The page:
flooding in australiaFlooding in East Toowoomba, Australia.Photo: Kingbob86

Brisbane, Australia’s third largest city, home to 2 million, is bracing for massive flooding this week as storm waters rush down on it from the west. Meteorologists predict this will be the worst flood in a century for Queensland, Australia’s north-eastern state. Three quarters of the state, an area equal to Germany and France combined, is already a disaster area. Damages are projected to reach $13 billion.

This could be the worst natural disaster in Australia’s history: The dams designed to prevent annihilation of the city are already completely full, which means that “[a] volume of water equivalent to two Sydney Harbours is pouring over the vast dam’s spillway into the [Brisbane] river every 24 hours,” reports The Australian.

An astonishing video of a flash flood in the town of Twoomba, Australia, just 70 miles upstream of Brisbane, depicts the damage wrought by just one swollen stream:

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And it’s climate change’s fault: “The thing that we need to appreciate — we’re starting to see the impact of climate change in this region,” said Brad Carter, Mayor of Rockhampton, another town devastated by flooding, reported the AP.

The U.S. National Oceanic and Atmospheric Administration’s measurement of the degree to which current ocean surface temperatures around Australia are out of the ordinary is a sea of angry red, indicating conditions favorable for supercharged evaporation and rainfall:

sea surface temperature anomaly

 

Revenge of La Nina: That warm ocean is the result of the strongest La Nina (multi-year weather cycle) in history, reports the Sydney Morning Herald:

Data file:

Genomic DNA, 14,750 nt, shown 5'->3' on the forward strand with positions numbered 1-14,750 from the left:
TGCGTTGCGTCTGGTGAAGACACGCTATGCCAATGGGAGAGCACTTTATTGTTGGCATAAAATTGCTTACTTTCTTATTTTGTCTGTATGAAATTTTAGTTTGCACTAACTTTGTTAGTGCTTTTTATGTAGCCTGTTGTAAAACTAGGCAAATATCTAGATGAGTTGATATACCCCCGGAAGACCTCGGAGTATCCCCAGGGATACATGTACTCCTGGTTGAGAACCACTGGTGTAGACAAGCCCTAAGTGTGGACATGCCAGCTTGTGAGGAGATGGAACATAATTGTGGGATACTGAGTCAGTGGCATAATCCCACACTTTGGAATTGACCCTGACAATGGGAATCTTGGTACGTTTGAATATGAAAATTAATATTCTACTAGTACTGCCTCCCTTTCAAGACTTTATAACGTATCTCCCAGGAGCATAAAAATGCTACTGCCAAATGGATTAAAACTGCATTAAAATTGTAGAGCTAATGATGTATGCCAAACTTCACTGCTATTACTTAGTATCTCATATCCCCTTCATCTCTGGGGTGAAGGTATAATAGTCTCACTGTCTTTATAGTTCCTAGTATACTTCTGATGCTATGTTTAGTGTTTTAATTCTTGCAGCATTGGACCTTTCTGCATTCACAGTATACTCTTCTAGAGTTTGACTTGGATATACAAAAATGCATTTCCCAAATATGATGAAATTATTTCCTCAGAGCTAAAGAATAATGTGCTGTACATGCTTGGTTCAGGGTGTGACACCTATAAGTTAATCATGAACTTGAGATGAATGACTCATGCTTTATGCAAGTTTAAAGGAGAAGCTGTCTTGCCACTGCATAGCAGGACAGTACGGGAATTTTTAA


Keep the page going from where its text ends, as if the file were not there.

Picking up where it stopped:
“On some measures, it’s the strongest La Nina in recorded history … [but] we also have record-high ocean temperatures in northern Australia, which means more moisture evaporating into the air,” he said. ”And that means lots of heavy rain.”

Scientists caution that they cannot prove a direct link between climate change and the flooding, which is principally caused by the current La Nina, reports the AFP:

Baylor Fox-Kemper, an oceanographer at the University of Colorado, explained: “Many models indicate that there is a link between El Nino [the companion phenomenon of La Nina] and climate change, but they don’t agree as to what that change should be.

But researchers strongly suspect the current floods are affected by our changing climate, reports The Australian:

“You’d have to be a brave person to say it [climate change] is not having some sort of effect,” [said Professor Neville Nicholls of Monash University].

“I can guarantee you in the next couple of years people will start looking back at this event and asking was it so unusually strong because of global warming.”

As if it’s not bad enough, CROCODILES: Giant saltwater crocodiles, which can grow up to 20 feet in length, are invading Australia’s suburbs as they swim upstream. Programmer Dan Nolan just posted this image of a croc washing up in a city park in Gympie, Australia.

crocodile in australia